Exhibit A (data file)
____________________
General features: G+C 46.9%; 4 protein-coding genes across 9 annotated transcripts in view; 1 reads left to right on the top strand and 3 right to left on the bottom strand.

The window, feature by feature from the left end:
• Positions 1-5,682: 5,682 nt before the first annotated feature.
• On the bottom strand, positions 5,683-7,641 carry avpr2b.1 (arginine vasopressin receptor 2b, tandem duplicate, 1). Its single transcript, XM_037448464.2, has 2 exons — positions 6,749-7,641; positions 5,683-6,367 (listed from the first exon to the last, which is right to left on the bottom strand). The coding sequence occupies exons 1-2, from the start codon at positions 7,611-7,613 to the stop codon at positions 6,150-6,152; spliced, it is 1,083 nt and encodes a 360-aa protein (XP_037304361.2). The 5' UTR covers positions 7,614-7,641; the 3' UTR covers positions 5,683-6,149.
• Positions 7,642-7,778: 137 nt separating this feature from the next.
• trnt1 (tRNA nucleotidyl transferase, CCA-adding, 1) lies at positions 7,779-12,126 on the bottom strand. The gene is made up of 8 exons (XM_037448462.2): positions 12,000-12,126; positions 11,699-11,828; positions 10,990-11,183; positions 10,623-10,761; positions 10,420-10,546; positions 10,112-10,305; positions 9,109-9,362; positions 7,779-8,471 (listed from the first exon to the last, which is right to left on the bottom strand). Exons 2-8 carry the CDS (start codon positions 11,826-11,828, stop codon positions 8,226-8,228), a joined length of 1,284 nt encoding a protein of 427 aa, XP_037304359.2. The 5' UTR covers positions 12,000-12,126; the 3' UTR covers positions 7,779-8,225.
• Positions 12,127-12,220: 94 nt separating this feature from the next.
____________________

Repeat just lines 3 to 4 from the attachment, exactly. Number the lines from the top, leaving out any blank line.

• Positions 1-5,682: 5,682 nt before the first annotated feature.
• On the bottom strand, positions 5,683-7,641 carry avpr2b.1 (arginine vasopressin receptor 2b, tandem duplicate, 1). Its single transcript, XM_037448464.2, has 2 exons — positions 6,749-7,641; positions 5,683-6,367 (listed from the first exon to the last, which is right to left on the bottom strand). The coding sequence occupies exons 1-2, from the start codon at positions 7,611-7,613 to the stop codon at positions 6,150-6,152; spliced, it is 1,083 nt and encodes a 360-aa protein (XP_037304361.2). The 5' UTR covers positions 7,614-7,641; the 3' UTR covers positions 5,683-6,149.